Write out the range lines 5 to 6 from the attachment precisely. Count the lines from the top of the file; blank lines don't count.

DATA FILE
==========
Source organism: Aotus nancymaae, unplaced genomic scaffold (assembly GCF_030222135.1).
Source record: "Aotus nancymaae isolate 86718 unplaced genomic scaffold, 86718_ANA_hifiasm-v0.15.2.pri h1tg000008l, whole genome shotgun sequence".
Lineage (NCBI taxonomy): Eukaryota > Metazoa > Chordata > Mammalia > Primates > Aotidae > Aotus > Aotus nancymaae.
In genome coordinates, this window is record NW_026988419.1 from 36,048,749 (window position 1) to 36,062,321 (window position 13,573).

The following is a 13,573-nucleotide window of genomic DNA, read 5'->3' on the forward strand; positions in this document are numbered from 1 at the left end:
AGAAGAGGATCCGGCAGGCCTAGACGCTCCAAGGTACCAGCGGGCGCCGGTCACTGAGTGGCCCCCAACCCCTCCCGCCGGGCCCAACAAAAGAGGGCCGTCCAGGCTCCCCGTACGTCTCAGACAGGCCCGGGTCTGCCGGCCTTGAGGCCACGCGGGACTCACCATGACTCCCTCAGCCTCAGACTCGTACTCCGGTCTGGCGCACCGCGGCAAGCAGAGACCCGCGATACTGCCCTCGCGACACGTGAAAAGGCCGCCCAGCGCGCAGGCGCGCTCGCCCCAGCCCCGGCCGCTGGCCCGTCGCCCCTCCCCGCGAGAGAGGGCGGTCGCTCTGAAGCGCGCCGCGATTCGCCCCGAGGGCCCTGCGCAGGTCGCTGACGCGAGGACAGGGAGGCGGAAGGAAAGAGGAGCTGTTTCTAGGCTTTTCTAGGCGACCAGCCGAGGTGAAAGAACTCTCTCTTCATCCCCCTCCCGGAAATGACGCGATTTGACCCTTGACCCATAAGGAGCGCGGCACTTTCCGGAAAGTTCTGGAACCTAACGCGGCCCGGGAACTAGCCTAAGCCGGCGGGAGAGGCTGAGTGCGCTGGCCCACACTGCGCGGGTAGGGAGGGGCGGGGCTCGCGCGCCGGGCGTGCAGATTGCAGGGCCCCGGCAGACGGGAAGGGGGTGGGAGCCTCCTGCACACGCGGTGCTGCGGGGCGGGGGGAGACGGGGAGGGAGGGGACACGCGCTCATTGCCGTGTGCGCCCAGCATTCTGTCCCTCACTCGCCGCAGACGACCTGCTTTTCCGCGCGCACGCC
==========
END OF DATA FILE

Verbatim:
The following is a 13,573-nucleotide window of genomic DNA, read 5'->3' on the forward strand; positions in this document are numbered from 1 at the left end:
AGAAGAGGATCCGGCAGGCCTAGACGCTCCAAGGTACCAGCGGGCGCCGGTCACTGAGTGGCCCCCAACCCCTCCCGCCGGGCCCAACAAAAGAGGGCCGTCCAGGCTCCCCGTACGTCTCAGACAGGCCCGGGTCTGCCGGCCTTGAGGCCACGCGGGACTCACCATGACTCCCTCAGCCTCAGACTCGTACTCCGGTCTGGCGCACCGCGGCAAGCAGAGACCCGCGATACTGCCCTCGCGACACGTGAAAAGGCCGCCCAGCGCGCAGGCGCGCTCGCCCCAGCCCCGGCCGCTGGCCCGTCGCCCCTCCCCGCGAGAGAGGGCGGTCGCTCTGAAGCGCGCCGCGATTCGCCCCGAGGGCCCTGCGCAGGTCGCTGACGCGAGGACAGGGAGGCGGAAGGAAAGAGGAGCTGTTTCTAGGCTTTTCTAGGCGACCAGCCGAGGTGAAAGAACTCTCTCTTCATCCCCCTCCCGGAAATGACGCGATTTGACCCTTGACCCATAAGGAGCGCGGCACTTTCCGGAAAGTTCTGGAACCTAACGCGGCCCGGGAACTAGCCTAAGCCGGCGGGAGAGGCTGAGTGCGCTGGCCCACACTGCGCGGGTAGGGAGGGGCGGGGCTCGCGCGCCGGGCGTGCAGATTGCAGGGCCCCGGCAGACGGGAAGGGGGTGGGAGCCTCCTGCACACGCGGTGCTGCGGGGCGGGGGGAGACGGGGAGGGAGGGGACACGCGCTCATTGCCGTGTGCGCCCAGCATTCTGTCCCTCACTCGCCGCAGACGACCTGCTTTTCCGCGCGCACGCC